Joe Suchecki, a spokesperson for the Engine Manufacturers Association, agrees. “The biggest challenge was integrating the new aftertreatment devices into the design and operation of the very large numbers of nonroad equipment types,” he says. “Engine and equipment manufacturers had to ensure the placement and operation of the emissions control equipment would not impact the operation and function of that particular piece of nonroad equipment.”
Some engine families to disappear
Equipment manufacturers have also had to deal with a dwindling number of engine types.
“Engine manufacturers had to review their current engine families and determine which ones to keep and which ones to eliminate given the costs to upgrade and certify engine families to the new standards,” Suchecki says.
Design challenges will be even greater for the manufacturers of small off-highway equipment, who are now working to meet their Jan. 1, 2012 deadline.
“Installation space is more of a challenge for applications in the 75-173 horsepower band,” says Clint Schroer, communications manager for Cummins Off-Highway. To help small equipment manufacturers meet the challenge, Cummins developed a space-saving compact catalyst that can be installed separately or as part of a combined catalyst-and-muffler unit.
“This technology ensures OEMs will not need to make major changes to install our Tier 4 Interim solution in their application,” Schroer says.
John Deere worked to minimize the impact of the new regulations by using a building-block approach to systemically adopt technologies that would minimize the need for equipment redesigns.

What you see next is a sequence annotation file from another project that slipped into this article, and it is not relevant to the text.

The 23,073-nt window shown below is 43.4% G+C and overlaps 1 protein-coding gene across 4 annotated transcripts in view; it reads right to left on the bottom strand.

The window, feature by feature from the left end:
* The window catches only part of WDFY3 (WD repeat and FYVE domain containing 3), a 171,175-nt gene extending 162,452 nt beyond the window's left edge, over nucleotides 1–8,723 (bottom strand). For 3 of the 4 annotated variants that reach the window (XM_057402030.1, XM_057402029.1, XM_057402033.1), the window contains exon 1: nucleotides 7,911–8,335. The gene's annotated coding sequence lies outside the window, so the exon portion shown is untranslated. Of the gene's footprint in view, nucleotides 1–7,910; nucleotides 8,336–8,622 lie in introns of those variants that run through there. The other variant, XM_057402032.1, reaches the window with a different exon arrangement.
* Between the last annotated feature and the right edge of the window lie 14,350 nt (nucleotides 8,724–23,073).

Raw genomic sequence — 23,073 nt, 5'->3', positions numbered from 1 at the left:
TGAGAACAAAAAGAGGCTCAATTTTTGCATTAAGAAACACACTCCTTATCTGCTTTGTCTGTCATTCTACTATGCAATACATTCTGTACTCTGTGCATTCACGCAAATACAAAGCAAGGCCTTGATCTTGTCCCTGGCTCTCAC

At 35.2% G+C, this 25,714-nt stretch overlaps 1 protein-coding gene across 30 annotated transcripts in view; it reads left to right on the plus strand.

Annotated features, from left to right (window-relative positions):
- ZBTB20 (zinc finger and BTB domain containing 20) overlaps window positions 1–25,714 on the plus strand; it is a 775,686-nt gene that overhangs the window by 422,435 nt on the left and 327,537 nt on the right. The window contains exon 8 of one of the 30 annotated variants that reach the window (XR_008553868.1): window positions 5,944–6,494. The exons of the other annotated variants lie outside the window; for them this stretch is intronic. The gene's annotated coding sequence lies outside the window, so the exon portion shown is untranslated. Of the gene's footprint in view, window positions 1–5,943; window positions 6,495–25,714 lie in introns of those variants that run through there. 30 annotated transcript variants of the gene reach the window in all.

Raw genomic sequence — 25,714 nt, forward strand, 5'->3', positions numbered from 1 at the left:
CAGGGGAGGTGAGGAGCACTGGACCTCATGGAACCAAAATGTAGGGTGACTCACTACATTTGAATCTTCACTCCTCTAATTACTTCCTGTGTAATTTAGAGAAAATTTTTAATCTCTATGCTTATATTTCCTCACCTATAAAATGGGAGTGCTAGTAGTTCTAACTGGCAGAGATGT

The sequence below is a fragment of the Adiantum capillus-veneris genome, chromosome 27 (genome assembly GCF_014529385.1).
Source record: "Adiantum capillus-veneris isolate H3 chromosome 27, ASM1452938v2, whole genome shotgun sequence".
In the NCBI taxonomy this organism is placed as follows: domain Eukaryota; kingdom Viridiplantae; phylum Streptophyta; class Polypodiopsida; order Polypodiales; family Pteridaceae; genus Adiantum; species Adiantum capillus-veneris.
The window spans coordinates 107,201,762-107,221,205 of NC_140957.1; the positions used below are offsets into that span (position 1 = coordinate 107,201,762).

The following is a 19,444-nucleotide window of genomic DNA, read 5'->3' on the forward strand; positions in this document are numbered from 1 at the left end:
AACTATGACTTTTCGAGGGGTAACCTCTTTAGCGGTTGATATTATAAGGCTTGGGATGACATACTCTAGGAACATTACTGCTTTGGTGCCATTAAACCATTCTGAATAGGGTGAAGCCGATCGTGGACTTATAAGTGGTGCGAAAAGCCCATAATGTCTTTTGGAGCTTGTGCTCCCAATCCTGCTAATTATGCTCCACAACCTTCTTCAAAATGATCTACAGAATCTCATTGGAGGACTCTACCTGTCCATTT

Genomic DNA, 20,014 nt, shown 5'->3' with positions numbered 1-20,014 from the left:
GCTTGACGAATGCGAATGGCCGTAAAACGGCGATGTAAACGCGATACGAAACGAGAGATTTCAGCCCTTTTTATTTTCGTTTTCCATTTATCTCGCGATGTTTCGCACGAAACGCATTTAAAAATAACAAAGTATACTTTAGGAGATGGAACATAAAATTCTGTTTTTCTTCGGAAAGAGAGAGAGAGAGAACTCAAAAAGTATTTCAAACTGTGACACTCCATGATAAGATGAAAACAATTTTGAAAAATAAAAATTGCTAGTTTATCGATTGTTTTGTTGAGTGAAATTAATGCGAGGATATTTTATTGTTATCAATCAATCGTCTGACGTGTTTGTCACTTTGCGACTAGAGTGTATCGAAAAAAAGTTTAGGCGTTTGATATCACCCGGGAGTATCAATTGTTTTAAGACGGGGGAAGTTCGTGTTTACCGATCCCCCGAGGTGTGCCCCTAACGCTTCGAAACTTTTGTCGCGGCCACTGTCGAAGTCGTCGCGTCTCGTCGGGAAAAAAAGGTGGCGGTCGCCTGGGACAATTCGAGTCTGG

“We have optimized the package size for Tier 4 engines so that they require space similar to the Tier 3 models they replace,” says Doug Laudick, manager of product planning at John Deere Power Systems. “The most notable change to the engine envelope is the addition of the exhaust filter, which in most applications occupies the space previously taken by the muffler.”
Sales pick up
The new Tier 4 standards did spark a flurry of equipment purchases at the end of 2010 as farmers and contractors sought to avoid the looming price increases and the potential glitches that occur when new technologies are introduced.
“We saw very strong Tier 3 sales at the end of 2010 and a certain amount of that is due to people buying Tier 3 before Tier 4 came out,” says EMA’s O’Brien, adding that he is not sure that means there will be a significant drop in sales, especially among farmers. “The agricultural economy is very strong and therefore people are not hesitating to buy tractors and combines.”
Case did not see a significant number of contractors purchase construction equipment before the Tier 4 regulations took effect, which Case’s O’Brien credited to the work Case did beforehand to educate dealers and key customers. “We helped to convince them to accept and anticipate the additional benefits they will get with the new Tier 4 products, including better fuel efficiency.”
According to O’Brien, contractors purchasing the new SCR-equipped F Series wheel loaders will experience a 10-percent savings in fuel costs, while the new EGR-equipped C Series excavators, which also feature an upgraded hydraulic system, will be 10 percent more fuel-efficient than Case’s B Series excavators.
Laudick says that in addition to fuel savings, the new John Deere engines feature the JDLink telematics system that allows end-users and technicians to remotely monitor engine conditions, perform engine diagnostics and make some repairs.
And, as with many engine manufacturers, Deere has continues to work with equipment manufacturers. “We have an expanded application engineering department to support OEM integration of Tier 4 interim engines and our distributor network has its own application engineering resources to help OEMs achieve integration that maximizes performance, operator convenience, fuel economy and overall value” Laudick says.